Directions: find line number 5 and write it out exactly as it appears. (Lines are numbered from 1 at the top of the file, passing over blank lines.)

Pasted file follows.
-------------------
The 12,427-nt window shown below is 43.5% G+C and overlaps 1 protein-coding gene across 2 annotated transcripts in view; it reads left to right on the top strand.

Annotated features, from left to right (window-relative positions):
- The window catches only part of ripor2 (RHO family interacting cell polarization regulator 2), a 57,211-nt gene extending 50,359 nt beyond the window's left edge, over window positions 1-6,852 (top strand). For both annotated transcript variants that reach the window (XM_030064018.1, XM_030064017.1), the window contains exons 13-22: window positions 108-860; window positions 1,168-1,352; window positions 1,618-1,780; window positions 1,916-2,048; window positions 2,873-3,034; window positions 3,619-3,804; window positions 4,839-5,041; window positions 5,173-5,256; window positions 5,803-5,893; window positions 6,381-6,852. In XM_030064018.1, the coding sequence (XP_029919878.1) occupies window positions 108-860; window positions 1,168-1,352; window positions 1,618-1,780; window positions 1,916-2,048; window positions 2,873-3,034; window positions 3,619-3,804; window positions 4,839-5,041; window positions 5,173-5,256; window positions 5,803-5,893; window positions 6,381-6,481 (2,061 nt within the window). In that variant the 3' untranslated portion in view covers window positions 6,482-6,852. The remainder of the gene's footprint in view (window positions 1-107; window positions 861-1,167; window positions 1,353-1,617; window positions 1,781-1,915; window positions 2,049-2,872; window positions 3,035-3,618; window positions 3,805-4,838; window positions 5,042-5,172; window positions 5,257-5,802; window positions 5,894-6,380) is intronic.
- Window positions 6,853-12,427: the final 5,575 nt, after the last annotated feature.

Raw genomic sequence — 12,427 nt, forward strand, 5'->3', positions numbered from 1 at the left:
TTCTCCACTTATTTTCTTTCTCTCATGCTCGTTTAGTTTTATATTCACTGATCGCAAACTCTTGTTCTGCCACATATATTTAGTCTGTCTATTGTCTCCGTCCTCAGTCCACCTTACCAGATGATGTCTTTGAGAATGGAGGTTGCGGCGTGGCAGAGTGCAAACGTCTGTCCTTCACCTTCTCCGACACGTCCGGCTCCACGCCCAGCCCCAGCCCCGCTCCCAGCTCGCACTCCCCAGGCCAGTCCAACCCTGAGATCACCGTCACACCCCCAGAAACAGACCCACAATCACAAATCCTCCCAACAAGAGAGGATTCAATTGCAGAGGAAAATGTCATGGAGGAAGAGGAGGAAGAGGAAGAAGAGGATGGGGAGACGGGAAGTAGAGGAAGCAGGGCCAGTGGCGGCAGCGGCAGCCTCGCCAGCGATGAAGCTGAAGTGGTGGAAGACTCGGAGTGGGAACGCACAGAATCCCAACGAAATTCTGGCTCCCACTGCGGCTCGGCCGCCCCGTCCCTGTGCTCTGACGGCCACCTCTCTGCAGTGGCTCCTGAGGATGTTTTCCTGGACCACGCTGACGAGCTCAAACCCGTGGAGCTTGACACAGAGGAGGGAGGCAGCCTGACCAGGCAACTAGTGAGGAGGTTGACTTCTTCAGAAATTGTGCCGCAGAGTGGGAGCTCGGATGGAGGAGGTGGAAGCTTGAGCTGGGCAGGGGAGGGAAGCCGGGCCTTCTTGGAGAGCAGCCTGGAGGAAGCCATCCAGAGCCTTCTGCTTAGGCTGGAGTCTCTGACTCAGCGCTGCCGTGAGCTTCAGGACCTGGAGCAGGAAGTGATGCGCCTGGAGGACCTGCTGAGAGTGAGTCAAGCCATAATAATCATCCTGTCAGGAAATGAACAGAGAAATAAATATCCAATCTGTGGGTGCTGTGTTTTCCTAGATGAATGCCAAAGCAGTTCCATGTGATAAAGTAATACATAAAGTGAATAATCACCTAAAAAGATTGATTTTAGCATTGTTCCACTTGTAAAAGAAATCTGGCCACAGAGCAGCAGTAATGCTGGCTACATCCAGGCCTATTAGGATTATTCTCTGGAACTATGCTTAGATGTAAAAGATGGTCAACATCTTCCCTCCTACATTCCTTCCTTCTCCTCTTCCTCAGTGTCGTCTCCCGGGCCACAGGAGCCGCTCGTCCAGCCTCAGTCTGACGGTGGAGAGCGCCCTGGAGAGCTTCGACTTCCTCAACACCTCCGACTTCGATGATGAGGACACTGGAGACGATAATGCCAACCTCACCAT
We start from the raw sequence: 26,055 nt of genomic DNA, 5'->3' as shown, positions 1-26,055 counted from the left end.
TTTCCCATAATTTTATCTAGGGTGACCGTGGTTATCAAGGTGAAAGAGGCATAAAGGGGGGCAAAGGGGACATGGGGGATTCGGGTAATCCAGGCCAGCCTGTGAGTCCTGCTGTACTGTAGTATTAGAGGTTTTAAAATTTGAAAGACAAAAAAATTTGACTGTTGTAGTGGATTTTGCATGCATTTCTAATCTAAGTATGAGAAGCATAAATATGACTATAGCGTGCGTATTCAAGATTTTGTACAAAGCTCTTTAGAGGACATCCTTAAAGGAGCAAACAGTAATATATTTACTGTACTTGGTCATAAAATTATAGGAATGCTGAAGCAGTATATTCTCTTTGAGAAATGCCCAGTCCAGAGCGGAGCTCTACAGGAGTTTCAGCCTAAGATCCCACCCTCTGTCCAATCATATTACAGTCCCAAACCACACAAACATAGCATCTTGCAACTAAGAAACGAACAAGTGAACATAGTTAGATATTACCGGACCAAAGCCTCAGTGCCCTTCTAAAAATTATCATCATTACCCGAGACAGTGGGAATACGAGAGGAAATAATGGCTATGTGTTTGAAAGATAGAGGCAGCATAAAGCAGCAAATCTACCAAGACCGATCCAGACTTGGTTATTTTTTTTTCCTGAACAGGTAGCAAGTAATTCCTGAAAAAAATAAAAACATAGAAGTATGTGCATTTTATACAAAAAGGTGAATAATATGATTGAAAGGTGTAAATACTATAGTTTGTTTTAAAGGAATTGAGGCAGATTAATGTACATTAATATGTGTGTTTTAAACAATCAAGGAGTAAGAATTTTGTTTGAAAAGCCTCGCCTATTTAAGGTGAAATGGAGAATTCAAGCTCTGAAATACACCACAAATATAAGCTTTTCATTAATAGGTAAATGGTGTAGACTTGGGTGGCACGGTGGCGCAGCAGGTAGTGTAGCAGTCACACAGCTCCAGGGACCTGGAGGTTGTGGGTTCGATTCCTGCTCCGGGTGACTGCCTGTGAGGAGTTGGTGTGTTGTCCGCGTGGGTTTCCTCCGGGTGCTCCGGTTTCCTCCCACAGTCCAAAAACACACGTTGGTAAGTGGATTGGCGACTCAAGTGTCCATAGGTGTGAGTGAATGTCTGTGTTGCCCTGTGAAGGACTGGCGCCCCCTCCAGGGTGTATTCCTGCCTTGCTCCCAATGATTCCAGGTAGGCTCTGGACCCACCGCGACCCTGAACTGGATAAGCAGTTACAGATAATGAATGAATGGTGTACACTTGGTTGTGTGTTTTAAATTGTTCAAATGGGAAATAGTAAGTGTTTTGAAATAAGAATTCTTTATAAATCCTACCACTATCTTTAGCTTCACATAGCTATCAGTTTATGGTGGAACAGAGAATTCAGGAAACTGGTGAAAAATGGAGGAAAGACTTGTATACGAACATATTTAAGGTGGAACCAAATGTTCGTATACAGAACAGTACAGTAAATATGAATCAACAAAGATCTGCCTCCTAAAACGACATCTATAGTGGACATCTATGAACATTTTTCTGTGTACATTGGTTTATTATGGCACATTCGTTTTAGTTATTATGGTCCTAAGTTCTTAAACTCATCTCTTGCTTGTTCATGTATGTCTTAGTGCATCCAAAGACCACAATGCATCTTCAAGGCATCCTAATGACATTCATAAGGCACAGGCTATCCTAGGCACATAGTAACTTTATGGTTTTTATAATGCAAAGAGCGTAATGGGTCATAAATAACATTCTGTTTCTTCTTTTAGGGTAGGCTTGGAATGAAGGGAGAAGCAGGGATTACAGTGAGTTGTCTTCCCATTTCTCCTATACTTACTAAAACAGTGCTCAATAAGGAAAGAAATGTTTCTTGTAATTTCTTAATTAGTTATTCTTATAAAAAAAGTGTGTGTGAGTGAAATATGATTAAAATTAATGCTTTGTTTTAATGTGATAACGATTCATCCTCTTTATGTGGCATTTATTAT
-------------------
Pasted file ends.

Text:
Raw genomic sequence — 12,427 nt, forward strand, 5'->3', positions numbered from 1 at the left: